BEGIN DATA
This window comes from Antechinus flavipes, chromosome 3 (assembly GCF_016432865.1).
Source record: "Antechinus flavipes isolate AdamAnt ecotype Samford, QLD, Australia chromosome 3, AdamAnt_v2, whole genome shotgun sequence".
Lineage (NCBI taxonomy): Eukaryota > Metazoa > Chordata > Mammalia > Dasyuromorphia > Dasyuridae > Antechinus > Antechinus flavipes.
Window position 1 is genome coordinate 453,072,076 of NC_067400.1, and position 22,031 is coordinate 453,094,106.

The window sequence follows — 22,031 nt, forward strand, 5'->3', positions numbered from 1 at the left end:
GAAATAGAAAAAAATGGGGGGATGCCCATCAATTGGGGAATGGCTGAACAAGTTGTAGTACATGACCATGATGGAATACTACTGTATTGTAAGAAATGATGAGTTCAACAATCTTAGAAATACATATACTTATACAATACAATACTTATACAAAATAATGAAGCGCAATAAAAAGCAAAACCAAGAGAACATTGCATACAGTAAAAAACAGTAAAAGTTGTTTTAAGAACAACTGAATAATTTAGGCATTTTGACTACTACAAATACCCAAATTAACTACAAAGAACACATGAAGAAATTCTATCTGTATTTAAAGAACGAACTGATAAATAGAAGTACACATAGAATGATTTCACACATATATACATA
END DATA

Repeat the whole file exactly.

This window comes from Antechinus flavipes, chromosome 3 (assembly GCF_016432865.1).
Source record: "Antechinus flavipes isolate AdamAnt ecotype Samford, QLD, Australia chromosome 3, AdamAnt_v2, whole genome shotgun sequence".
Lineage (NCBI taxonomy): Eukaryota > Metazoa > Chordata > Mammalia > Dasyuromorphia > Dasyuridae > Antechinus > Antechinus flavipes.
Window position 1 is genome coordinate 453,072,076 of NC_067400.1, and position 22,031 is coordinate 453,094,106.

The window sequence follows — 22,031 nt, forward strand, 5'->3', positions numbered from 1 at the left end:
GAAATAGAAAAAAATGGGGGGATGCCCATCAATTGGGGAATGGCTGAACAAGTTGTAGTACATGACCATGATGGAATACTACTGTATTGTAAGAAATGATGAGTTCAACAATCTTAGAAATACATATACTTATACAATACAATACTTATACAAAATAATGAAGCGCAATAAAAAGCAAAACCAAGAGAACATTGCATACAGTAAAAAACAGTAAAAGTTGTTTTAAGAACAACTGAATAATTTAGGCATTTTGACTACTACAAATACCCAAATTAACTACAAAGAACACATGAAGAAATTCTATCTGTATTTAAAGAACGAACTGATAAATAGAAGTACACATAGAATGATTTCACACATATATACATA